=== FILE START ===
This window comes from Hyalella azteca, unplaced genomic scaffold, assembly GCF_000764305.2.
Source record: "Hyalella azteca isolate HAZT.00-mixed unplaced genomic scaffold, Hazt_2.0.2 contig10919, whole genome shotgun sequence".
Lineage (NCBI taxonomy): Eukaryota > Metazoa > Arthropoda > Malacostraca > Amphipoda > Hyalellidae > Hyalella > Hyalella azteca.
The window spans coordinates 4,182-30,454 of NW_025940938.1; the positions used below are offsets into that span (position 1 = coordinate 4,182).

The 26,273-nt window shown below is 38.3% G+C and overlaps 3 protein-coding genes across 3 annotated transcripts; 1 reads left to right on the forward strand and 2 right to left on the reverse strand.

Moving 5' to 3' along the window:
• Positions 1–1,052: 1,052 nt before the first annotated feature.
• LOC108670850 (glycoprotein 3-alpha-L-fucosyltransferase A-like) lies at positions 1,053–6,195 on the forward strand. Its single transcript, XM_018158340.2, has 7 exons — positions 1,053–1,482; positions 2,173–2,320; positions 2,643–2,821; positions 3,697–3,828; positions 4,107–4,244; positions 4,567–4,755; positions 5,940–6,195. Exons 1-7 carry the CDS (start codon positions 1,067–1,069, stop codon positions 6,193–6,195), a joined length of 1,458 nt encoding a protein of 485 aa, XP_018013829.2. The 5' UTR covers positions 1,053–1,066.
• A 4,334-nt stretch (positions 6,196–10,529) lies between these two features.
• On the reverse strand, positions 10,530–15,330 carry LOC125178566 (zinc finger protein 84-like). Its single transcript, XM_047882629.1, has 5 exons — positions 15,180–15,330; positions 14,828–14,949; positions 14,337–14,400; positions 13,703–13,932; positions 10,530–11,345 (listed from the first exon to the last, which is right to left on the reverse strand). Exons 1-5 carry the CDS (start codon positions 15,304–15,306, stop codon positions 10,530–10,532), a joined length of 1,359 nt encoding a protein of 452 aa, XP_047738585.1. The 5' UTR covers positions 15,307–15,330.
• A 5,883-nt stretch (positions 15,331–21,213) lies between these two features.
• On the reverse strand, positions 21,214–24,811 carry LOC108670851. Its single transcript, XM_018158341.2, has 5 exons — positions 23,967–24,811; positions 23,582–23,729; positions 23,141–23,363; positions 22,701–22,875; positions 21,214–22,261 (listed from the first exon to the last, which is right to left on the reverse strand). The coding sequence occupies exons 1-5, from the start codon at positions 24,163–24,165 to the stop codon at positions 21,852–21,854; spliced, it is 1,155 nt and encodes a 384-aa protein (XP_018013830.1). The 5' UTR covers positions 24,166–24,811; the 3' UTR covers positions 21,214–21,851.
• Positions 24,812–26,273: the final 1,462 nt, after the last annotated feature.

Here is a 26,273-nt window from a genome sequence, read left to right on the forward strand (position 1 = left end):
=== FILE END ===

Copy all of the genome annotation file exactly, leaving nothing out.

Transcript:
This window comes from Hyalella azteca, unplaced genomic scaffold, assembly GCF_000764305.2.
Source record: "Hyalella azteca isolate HAZT.00-mixed unplaced genomic scaffold, Hazt_2.0.2 contig10919, whole genome shotgun sequence".
Lineage (NCBI taxonomy): Eukaryota > Metazoa > Arthropoda > Malacostraca > Amphipoda > Hyalellidae > Hyalella > Hyalella azteca.
The window spans coordinates 4,182-30,454 of NW_025940938.1; the positions used below are offsets into that span (position 1 = coordinate 4,182).

The 26,273-nt window shown below is 38.3% G+C and overlaps 3 protein-coding genes across 3 annotated transcripts; 1 reads left to right on the forward strand and 2 right to left on the reverse strand.

Moving 5' to 3' along the window:
• Positions 1–1,052: 1,052 nt before the first annotated feature.
• LOC108670850 (glycoprotein 3-alpha-L-fucosyltransferase A-like) lies at positions 1,053–6,195 on the forward strand. Its single transcript, XM_018158340.2, has 7 exons — positions 1,053–1,482; positions 2,173–2,320; positions 2,643–2,821; positions 3,697–3,828; positions 4,107–4,244; positions 4,567–4,755; positions 5,940–6,195. Exons 1-7 carry the CDS (start codon positions 1,067–1,069, stop codon positions 6,193–6,195), a joined length of 1,458 nt encoding a protein of 485 aa, XP_018013829.2. The 5' UTR covers positions 1,053–1,066.
• A 4,334-nt stretch (positions 6,196–10,529) lies between these two features.
• On the reverse strand, positions 10,530–15,330 carry LOC125178566 (zinc finger protein 84-like). Its single transcript, XM_047882629.1, has 5 exons — positions 15,180–15,330; positions 14,828–14,949; positions 14,337–14,400; positions 13,703–13,932; positions 10,530–11,345 (listed from the first exon to the last, which is right to left on the reverse strand). Exons 1-5 carry the CDS (start codon positions 15,304–15,306, stop codon positions 10,530–10,532), a joined length of 1,359 nt encoding a protein of 452 aa, XP_047738585.1. The 5' UTR covers positions 15,307–15,330.
• A 5,883-nt stretch (positions 15,331–21,213) lies between these two features.
• On the reverse strand, positions 21,214–24,811 carry LOC108670851. Its single transcript, XM_018158341.2, has 5 exons — positions 23,967–24,811; positions 23,582–23,729; positions 23,141–23,363; positions 22,701–22,875; positions 21,214–22,261 (listed from the first exon to the last, which is right to left on the reverse strand). The coding sequence occupies exons 1-5, from the start codon at positions 24,163–24,165 to the stop codon at positions 21,852–21,854; spliced, it is 1,155 nt and encodes a 384-aa protein (XP_018013830.1). The 5' UTR covers positions 24,166–24,811; the 3' UTR covers positions 21,214–21,851.
• Positions 24,812–26,273: the final 1,462 nt, after the last annotated feature.

Here is a 26,273-nt window from a genome sequence, read left to right on the forward strand (position 1 = left end):